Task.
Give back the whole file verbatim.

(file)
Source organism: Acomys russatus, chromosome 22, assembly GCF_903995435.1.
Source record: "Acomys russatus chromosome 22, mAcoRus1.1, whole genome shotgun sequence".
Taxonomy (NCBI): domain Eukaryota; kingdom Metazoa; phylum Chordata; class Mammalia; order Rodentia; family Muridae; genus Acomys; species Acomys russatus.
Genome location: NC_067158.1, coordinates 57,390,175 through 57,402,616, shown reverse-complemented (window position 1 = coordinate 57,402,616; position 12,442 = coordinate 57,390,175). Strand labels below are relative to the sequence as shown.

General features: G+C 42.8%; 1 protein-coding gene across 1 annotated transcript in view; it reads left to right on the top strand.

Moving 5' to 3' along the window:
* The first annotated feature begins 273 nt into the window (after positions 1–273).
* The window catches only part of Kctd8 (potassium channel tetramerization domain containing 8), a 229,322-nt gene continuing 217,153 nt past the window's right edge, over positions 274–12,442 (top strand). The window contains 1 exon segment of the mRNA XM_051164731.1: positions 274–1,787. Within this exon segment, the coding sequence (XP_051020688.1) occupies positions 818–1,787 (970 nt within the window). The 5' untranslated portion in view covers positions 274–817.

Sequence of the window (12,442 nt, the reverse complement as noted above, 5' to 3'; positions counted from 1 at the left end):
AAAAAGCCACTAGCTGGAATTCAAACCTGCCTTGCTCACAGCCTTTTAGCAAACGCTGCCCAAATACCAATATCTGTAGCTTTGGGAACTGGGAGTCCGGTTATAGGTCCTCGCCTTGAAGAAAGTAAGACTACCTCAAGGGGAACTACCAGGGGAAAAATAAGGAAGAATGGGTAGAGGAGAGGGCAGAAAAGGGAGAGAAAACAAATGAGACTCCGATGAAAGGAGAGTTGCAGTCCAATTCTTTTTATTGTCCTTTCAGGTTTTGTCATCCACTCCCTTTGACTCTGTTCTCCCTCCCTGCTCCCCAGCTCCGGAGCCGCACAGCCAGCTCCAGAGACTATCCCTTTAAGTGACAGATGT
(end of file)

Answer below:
Source organism: Acomys russatus, chromosome 22, assembly GCF_903995435.1.
Source record: "Acomys russatus chromosome 22, mAcoRus1.1, whole genome shotgun sequence".
Taxonomy (NCBI): domain Eukaryota; kingdom Metazoa; phylum Chordata; class Mammalia; order Rodentia; family Muridae; genus Acomys; species Acomys russatus.
Genome location: NC_067158.1, coordinates 57,390,175 through 57,402,616, shown reverse-complemented (window position 1 = coordinate 57,402,616; position 12,442 = coordinate 57,390,175). Strand labels below are relative to the sequence as shown.

General features: G+C 42.8%; 1 protein-coding gene across 1 annotated transcript in view; it reads left to right on the top strand.

Moving 5' to 3' along the window:
* The first annotated feature begins 273 nt into the window (after positions 1–273).
* The window catches only part of Kctd8 (potassium channel tetramerization domain containing 8), a 229,322-nt gene continuing 217,153 nt past the window's right edge, over positions 274–12,442 (top strand). The window contains 1 exon segment of the mRNA XM_051164731.1: positions 274–1,787. Within this exon segment, the coding sequence (XP_051020688.1) occupies positions 818–1,787 (970 nt within the window). The 5' untranslated portion in view covers positions 274–817.

Sequence of the window (12,442 nt, the reverse complement as noted above, 5' to 3'; positions counted from 1 at the left end):
AAAAAGCCACTAGCTGGAATTCAAACCTGCCTTGCTCACAGCCTTTTAGCAAACGCTGCCCAAATACCAATATCTGTAGCTTTGGGAACTGGGAGTCCGGTTATAGGTCCTCGCCTTGAAGAAAGTAAGACTACCTCAAGGGGAACTACCAGGGGAAAAATAAGGAAGAATGGGTAGAGGAGAGGGCAGAAAAGGGAGAGAAAACAAATGAGACTCCGATGAAAGGAGAGTTGCAGTCCAATTCTTTTTATTGTCCTTTCAGGTTTTGTCATCCACTCCCTTTGACTCTGTTCTCCCTCCCTGCTCCCCAGCTCCGGAGCCGCACAGCCAGCTCCAGAGACTATCCCTTTAAGTGACAGATGT